I visited today a tremendous recreation of the Seattle Space Needle in Second Life created by Mattias Faulkner. It’s clearly the result of a lot of work and planning on his part to get the design and scale just right. It’s a lovely structure in real life, and no less so in simulation. The difference is that in SL you can fly around it from the outside, sit on the roof of it, and even take a header off the side of it with no ill effects, which several residents were doing when I was there.
On the other hand, the real Space Needle affords a lovely view of Seattle, if you are lucky enough to go up on a clear day. And at the real Space Needle you can dine in the revolving restaurant at its top. In the virtual Space Needle you get a view of, well, not much really. There’s a garden next door, a couple of floating mansions nearby, and that’s about it. No one has gone to the trouble of re-creating the rest of Seattle surrounding the Space Needle, and no one will.
Which is kind of the point of Second Life: it doesn’t look like real life. It has just enough real world elements to help you keep your bearings, i.e. (mostly) anthropomorphic avatars, gravity, land, water, sky, day and night cycles, etc. But beyond those basic parameters, Second Life is about extending the human experience beyond the physical and mundane into a shared fantasy space.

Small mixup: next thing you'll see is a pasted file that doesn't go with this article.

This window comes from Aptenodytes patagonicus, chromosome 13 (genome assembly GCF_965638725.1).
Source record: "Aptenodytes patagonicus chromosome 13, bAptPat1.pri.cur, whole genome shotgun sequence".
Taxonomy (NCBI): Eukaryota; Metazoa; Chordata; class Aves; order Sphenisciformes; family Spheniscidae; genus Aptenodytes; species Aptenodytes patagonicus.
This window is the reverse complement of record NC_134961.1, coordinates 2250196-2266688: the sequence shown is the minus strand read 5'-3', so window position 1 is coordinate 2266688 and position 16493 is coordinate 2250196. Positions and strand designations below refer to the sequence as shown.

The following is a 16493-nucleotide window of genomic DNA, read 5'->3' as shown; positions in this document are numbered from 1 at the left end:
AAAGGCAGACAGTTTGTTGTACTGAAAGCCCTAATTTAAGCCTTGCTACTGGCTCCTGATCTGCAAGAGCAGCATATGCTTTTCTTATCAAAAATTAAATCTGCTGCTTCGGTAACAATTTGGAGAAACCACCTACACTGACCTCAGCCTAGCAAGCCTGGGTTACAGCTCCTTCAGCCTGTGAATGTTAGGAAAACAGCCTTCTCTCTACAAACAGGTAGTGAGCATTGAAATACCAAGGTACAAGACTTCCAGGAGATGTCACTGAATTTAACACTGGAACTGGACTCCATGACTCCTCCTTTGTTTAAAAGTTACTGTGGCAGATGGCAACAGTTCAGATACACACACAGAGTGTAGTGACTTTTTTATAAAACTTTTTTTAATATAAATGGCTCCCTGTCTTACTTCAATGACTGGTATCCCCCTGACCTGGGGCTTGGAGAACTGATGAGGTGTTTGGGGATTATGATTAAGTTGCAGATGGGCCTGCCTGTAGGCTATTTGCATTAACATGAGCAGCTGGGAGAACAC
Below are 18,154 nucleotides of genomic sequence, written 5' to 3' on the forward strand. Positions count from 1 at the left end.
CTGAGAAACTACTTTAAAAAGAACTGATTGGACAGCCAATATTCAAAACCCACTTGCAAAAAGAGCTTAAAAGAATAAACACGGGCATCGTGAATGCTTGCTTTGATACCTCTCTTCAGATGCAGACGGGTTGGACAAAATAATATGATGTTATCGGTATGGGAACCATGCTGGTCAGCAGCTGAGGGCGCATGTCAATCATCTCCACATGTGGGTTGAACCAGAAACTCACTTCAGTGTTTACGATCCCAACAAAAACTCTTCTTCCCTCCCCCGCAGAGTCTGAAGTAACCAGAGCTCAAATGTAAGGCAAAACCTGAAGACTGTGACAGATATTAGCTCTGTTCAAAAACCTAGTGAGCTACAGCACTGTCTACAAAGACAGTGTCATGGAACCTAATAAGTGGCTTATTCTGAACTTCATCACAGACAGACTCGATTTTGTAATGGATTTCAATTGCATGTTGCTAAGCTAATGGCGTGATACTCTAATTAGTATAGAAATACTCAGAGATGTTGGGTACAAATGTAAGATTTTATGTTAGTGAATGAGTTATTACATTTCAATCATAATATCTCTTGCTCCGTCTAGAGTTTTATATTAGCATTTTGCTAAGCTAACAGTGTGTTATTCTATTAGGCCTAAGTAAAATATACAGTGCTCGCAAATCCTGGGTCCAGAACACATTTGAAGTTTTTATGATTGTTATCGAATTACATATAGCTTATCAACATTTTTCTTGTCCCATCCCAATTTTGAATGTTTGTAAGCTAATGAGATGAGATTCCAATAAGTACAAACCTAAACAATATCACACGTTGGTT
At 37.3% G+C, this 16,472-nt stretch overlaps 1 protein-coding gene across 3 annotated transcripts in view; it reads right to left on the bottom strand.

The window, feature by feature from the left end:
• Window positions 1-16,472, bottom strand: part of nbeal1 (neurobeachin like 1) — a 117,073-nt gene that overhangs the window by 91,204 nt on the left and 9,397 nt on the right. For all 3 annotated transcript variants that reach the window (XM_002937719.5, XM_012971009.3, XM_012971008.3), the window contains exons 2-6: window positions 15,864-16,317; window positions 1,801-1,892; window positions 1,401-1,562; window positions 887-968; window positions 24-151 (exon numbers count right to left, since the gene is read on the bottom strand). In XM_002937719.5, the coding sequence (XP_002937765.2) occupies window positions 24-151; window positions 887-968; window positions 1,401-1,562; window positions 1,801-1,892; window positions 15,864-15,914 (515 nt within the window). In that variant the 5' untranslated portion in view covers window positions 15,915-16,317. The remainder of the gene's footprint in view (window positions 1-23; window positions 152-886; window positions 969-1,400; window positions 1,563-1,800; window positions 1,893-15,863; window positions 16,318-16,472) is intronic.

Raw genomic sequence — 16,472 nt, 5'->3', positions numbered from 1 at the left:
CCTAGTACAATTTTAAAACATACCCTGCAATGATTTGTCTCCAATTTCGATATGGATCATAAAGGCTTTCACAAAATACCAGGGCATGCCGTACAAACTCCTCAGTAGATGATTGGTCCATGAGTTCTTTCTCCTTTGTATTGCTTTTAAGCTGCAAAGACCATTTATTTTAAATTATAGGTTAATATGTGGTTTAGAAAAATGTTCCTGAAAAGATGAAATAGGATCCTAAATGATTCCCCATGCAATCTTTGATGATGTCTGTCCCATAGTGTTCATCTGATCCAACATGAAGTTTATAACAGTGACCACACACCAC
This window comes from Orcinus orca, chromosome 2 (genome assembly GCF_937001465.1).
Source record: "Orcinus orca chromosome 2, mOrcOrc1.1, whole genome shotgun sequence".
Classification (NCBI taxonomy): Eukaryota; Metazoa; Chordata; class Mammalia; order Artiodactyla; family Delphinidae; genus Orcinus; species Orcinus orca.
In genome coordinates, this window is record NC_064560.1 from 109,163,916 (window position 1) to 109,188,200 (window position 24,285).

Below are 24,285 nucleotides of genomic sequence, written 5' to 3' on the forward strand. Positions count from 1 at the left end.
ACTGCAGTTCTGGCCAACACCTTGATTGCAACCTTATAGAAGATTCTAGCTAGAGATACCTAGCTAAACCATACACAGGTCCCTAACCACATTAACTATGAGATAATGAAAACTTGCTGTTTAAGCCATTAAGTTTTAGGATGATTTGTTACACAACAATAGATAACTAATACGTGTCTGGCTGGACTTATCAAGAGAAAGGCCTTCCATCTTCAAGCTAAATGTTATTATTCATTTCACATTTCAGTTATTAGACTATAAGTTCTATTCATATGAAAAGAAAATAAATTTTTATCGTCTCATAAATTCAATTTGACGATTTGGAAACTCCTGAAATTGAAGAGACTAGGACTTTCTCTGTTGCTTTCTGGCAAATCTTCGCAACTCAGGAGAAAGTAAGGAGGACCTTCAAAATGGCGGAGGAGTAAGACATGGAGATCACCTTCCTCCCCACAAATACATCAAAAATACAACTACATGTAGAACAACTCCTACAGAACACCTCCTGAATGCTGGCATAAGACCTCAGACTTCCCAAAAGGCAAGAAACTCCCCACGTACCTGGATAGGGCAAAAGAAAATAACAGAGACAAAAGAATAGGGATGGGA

There are a small number of exceptions. Notably, the sim of Amsterdam looks a lot like the real city of Amsterdam, although mostly just the naughty bits. I can’t find a decent friteshop in the SL Amsterdam, nor is the Van Gogh museum or the Anne Frank house anywhere to be found. And there’s no corresponding simulcrums of Tokyo, New York, Chicago or London. Why mimick a real city when you can build a Furry Nation or an Elven forest?
This is your dream house. This is your dream wife.
UPDATE 6/08: I have indeed found virtual Seattle. Click here to read more about it.